• TeamTwerk

    @Stewburtx8 said...

    Not fully familiar with the FanDuel contract in this instance on affiliates but I think people sometimes get caught up on the word “indefinite” like it means forever. Indefinite can simply mean “an unspecified period of time.” So the sites are now defining that period, similar to Rotogrinders taking away the indefinite premium memberships after a certain period of time for people that signed up through their links.

    In no way do I think people should be entitled to a portion of rake generated by people you signed up to play for the rest of time that they play. To me it would be unreasonable to expect that from the sites. I am honestly surprised they allowed that business model to go on as long as it did.

    The first paragraph makes sense to me and I could accept that rationale for voiding or changing the contract.

    The second paragraph I disagree with. People enter into bad contracts all the time and that doesn’t make them any less valid. Imagine if the Red Sox could just say to Pablo Sandoval we’ve given you enough money already for what you’ve provided, we’re changing the contract. For all you know the original poster may have spent $200k and is in the hole to attract his referrals bevause he was expecting to make money long term off the deal.

  • Tippy

    Bigez952, I haven’t put nearly the time into the affiliate program over the past two years as I did when it first began. As you can imagine, when this first started there was nobody advertising, but as the years went by and all the TV ads and ESPN publicity started, I realized I couldn’t keep up with the money they were spending, so I trimmed back my time. Most of my income was from the early years.

    edit: I didn’t see the previous thread on the DK event, thanks for the heads up, I’ll search for it.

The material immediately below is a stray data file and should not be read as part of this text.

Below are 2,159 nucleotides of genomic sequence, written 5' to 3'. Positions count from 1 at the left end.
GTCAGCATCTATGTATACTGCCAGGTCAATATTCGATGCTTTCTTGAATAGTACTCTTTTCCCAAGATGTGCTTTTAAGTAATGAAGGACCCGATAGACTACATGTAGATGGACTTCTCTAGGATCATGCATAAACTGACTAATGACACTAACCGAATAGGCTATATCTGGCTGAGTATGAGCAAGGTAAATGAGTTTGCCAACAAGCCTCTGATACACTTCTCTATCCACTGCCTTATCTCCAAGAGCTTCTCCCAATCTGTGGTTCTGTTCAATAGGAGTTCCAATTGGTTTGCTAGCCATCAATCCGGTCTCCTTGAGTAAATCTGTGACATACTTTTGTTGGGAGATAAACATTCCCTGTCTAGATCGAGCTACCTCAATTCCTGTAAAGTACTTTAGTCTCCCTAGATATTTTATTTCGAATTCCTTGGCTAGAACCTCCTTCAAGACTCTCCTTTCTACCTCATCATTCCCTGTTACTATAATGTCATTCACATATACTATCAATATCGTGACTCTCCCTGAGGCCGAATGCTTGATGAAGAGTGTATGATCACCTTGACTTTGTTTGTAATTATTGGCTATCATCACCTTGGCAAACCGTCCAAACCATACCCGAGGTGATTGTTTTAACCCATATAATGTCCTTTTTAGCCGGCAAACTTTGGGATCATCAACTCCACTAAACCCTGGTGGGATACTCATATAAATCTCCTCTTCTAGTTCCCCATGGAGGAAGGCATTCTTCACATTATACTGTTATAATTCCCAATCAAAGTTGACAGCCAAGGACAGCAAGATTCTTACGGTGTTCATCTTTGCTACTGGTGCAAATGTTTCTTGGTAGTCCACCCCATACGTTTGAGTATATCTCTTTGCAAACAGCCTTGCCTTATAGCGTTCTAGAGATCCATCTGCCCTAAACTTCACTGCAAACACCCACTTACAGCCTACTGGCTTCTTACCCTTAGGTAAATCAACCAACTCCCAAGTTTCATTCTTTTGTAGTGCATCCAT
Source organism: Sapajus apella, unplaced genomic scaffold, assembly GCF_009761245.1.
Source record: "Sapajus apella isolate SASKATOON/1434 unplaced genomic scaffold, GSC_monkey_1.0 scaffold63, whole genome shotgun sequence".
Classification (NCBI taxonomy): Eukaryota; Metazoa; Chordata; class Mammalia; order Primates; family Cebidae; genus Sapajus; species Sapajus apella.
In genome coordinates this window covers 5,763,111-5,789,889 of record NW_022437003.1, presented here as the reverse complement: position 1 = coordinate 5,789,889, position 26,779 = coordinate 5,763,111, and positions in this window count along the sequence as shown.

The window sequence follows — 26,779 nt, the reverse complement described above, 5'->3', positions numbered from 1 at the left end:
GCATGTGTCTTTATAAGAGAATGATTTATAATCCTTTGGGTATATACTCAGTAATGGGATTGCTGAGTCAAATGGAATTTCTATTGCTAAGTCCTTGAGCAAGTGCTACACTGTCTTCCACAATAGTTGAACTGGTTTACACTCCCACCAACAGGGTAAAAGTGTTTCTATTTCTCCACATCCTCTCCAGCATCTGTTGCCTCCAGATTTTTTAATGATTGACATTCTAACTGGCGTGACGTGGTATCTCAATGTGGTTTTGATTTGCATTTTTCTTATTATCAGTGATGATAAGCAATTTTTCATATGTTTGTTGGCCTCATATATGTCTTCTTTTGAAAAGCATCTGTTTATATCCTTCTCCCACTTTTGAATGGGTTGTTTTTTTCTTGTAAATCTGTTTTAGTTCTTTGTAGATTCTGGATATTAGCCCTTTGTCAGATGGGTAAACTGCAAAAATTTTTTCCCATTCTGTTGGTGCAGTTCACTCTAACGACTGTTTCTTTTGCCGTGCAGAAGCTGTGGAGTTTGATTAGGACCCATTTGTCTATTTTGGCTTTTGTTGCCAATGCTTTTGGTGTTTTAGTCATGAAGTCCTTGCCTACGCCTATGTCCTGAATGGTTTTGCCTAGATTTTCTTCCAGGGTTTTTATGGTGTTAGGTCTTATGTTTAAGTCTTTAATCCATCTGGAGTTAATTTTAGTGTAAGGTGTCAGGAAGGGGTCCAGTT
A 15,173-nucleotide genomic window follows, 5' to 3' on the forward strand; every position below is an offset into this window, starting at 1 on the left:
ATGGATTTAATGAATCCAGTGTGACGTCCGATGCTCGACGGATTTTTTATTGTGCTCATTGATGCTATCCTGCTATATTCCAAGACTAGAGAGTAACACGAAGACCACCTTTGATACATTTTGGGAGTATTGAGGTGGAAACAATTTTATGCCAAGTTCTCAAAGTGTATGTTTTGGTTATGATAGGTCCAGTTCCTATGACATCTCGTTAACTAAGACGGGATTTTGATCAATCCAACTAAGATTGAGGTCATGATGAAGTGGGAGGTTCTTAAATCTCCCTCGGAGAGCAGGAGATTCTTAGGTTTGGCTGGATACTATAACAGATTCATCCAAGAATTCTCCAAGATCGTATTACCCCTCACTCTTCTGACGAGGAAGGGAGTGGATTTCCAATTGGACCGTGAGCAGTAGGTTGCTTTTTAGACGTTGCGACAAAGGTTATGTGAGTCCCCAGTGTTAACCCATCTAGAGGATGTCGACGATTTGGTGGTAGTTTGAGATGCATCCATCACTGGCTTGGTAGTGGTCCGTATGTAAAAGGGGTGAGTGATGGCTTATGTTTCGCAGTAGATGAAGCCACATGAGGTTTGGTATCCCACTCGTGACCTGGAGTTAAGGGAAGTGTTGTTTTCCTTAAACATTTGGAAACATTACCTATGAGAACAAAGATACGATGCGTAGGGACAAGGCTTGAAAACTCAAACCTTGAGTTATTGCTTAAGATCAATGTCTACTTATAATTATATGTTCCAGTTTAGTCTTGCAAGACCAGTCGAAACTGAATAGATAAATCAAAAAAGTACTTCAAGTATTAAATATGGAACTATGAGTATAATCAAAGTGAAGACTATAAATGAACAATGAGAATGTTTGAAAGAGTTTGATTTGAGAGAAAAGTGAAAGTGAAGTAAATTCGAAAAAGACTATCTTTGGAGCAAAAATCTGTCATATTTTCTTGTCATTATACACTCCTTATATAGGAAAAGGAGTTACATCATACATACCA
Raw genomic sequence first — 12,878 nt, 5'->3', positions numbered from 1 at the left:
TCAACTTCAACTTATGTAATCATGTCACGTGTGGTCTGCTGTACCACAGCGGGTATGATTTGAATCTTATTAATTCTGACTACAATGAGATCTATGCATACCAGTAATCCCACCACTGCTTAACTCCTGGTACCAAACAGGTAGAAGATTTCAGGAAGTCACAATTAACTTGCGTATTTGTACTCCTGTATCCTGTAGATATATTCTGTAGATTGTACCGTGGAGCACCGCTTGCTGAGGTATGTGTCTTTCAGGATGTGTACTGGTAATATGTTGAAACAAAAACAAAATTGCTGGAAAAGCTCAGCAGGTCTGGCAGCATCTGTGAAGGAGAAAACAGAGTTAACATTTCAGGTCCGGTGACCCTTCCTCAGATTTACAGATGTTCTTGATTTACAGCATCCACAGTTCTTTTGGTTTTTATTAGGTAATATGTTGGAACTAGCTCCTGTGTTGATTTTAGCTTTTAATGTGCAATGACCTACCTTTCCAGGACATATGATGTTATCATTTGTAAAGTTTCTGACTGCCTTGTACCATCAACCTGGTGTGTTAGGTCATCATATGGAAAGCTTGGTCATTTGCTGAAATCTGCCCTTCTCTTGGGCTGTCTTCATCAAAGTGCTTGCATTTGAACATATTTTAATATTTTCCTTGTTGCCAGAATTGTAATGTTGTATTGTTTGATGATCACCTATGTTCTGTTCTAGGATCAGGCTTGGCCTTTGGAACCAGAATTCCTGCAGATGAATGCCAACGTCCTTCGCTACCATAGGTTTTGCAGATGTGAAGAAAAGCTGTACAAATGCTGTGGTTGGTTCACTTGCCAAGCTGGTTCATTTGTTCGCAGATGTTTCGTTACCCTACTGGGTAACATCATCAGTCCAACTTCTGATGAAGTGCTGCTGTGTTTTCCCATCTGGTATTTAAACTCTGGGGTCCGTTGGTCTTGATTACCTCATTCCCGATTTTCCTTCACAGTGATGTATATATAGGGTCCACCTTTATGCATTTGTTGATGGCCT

Stewbertx8, when we started the agreement was for as long as players played. Most of the players referred last maybe a couple months, but sometimes I was lucky enough to sign someone who had the skills to last. That guy I signed up is paying FanDuel for life, so shouldn’t I also get a cut for life for doing all the work to get him to FanDuel? It is a mutually beneficial event, so we should both benefit for as long as the player is producing. Secondly, I don’t have a problem with them changing the contract, however to do so RETROACTIVELY I do have a problem with. We should get to keep anyone signed before the new contract went into effect, that is fair. Anyone I sign after the new contract, sure I’ll be happy to live with the 730 day limit. As another poster stated, just because FanDuel made a somewhat poor contract, that doesn’t mean they get to cancel it and take the money we rightly earned and also keep making money off the players we sent to them. A contract is there for a reason. FanDuel was nothing when I started and may not have even survived without all the work that affiliates did. Back in the day there was ZERO TV ads, magazine ads or anything. Nobody even knew what DFS was. We helped grow the site and allowed it to survive, that surely is worth what they should continue to pay now. I mean come on, it’s a $1300 a month, I pretty sure they can cover it. The problem is they just don’t want to.